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Thread: Roll Your R's.

  1. #1
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    Roll Your R's.

    Roll Your R’s.

    A glass of wine, a chapter of Thomas Caryle’s “The French Revolution,” black leather recliner, and tracksuit hooded apparel.

    Combined, it resulted in a most pleasant siesta.

    When I awoke refreshed, it was still damp, cold and inhospitable outside, whilst even the birds had declined the scattered seed from the morning.

    The Covid lockdown and lack of proper social intercourse for over one year plays funny tricks on the imagination. For some utterly unfathomable reason I wondered if I had lost my accent.

    I had of course been born with an accent. North London to be precise; in Fulham when it was working class and not, as now, referred to as “Little Chelsea.” Gentrification I believe is the proper term for what it had become now.

    No, I spoke North London. My friends did, those at school did and of course my family.

    But as I commenced those different stages in life: university, working initially on construction sites in the UK; then extensively overseas, the accent changed.

    I was not even aware of it at the time.

    “Are you American?” someone would ask. “No” I would reply and then wonder why they had asked in the first place. Was it that I had worked overseas on petrochemical projects, where the Clients representatives, like Mobil, always seemed to originate from Houston?

    I just supposed my ear became attuned to it and I adopted their linguistic cloak. It did not help later on living and working for extended periods in; the Middle East, Africa & the Far East. I was becoming a polyglot of accents. I drawled when I was around Australians and clipped my words when with South Africans.

    On a more demonstrable note, I became able to communicate like an Italian with my hands, effect a very passable French shoulder shrug and look of arrogant distain, talk slowly and melodiously like an African, or draw into myself Budda like as the occasion required.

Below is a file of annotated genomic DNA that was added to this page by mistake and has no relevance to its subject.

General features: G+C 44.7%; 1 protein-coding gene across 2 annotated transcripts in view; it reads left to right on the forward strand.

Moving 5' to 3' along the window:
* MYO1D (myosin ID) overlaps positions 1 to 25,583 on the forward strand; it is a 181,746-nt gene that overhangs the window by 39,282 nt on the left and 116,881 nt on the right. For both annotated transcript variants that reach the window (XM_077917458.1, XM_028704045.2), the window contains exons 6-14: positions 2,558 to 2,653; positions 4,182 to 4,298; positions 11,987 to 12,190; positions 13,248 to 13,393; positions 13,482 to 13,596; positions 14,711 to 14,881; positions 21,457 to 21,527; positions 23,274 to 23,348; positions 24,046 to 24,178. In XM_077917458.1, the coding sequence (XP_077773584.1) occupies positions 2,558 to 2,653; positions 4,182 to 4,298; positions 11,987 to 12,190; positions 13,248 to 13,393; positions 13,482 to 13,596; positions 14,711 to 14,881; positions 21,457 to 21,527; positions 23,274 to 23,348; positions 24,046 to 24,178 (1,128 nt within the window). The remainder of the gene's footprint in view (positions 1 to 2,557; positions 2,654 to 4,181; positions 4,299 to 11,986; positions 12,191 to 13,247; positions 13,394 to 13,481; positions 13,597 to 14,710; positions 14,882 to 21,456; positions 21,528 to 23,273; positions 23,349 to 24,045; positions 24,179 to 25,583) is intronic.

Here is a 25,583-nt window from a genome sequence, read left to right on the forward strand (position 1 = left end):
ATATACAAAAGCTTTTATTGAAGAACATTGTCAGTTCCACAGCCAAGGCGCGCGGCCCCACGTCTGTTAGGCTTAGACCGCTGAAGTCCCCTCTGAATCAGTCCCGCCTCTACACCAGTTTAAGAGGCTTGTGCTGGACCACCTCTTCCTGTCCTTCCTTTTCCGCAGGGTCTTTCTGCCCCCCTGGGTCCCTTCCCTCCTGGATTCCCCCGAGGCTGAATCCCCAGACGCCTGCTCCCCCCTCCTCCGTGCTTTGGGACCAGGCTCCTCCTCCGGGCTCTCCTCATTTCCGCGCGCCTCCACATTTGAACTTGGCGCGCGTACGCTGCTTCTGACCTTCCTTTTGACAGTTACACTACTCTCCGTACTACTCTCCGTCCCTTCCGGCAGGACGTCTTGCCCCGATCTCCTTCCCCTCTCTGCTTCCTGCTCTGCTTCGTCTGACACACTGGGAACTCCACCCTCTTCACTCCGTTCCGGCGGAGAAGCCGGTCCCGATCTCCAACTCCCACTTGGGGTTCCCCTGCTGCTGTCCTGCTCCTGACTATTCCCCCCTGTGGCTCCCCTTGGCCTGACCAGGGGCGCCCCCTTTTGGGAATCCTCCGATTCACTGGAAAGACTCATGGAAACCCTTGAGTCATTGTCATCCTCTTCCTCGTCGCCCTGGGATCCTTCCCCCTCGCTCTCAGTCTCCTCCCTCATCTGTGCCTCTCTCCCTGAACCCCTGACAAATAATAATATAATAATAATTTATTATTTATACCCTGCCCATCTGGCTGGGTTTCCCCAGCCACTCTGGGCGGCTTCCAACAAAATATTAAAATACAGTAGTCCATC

But despite this versatility, (not I might add originally sought), it came as a shock when I had difficulty attaining a Russian accent, upon joining the ranks of the acting profession.

    I was, as explained in an alternate thread, offered the part of a Russian oligarch in a film.

    Easy I thought. Piece of cake.

    Just study the Russian character a bit I told myself.

    But that’s where the difficulty began.

    The stereotype, (appearance-wise) is of burly men in double breasted dated suits; surly, serious and menacing. In fact, Russians can be the scariest white men on the planet.

    But whereas the likes of Brezhnev, and Andropov seemed devoid of any apparent emotion; Stalin, or “Uncle Joe” as he was referred to, invariably smiled beneath a big bushy moustache. Perhaps he was the only one allowed to see the joke?

    Khrushchev had been; animated, energetic and seemed to swung effortlessly between opening car factories in the Ukraine, to banging his shoe on the table at the UN. Mind you, Stalingrad front line involvement could have given him more than post-traumatic stress symptoms! Then there was Yeltsin who was hard to categorize; either drunk out of his mind, or pinching lady's bottoms.

    To achieve the right accent, I decided to employ a voice coach; well in fact a number of them to be precise. The difficulty became apparent when I tried to isolate the sounds used in every day speech.

    To a Russian, “Th” and “W” is unpronounceable. “This” becomes “Zis.” “Wonderful” becomes “Vunderful.”

    Indefinite articles to those used to the habit of usage are omitted. “I'm going to store.”

    “W,s” become “V,s” “Vot is vrong vit the Rrrrussian veather?”

    “V’s” become “W”, as in “Wodka.”

    And then there is the signature drawn out rolling of the “R,s”.

    “T” becomes “Z”. “Zis, Zat, Zerefore.”

    Zer was even one highly strung individual tutor who insisted that I needed a more flexible face, and recommended that I slowly enunciate every sound and syllable to attain an air of menace and authority.

    “In - terr- esss-ting!!” I dutifully practiced, monotone like in front of the mirror; whilst screwing up my eyes in an apparent painful recollection of having extracting a confession against the Motherland.

    Yet, the most dramatic gymnastics transpired in trying to master the “H” sound. It's almost as if you are hawking vigorously in the throat in preparation to spit, combined with an impression of choaking.

    “Keoroww you doing?” being a typical greeting for “How you doing?”.

    Finally, there was the “L” sound, where one is obliged to place the tongue at top of the mouth, as in the word “Pearl,” but further back in the throat to get it correct.

    Which might explain how preparing prior to any scene shooting, I invariably got strange looks as I wandered around the set, mumbling incoherently to myself “I llove lubbly llemons.”

  2. #2
    On the road, but not! Danik 2016's Avatar
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    Enjoyed zat!
    #Stay home as much as you can and stay well

  3. #3
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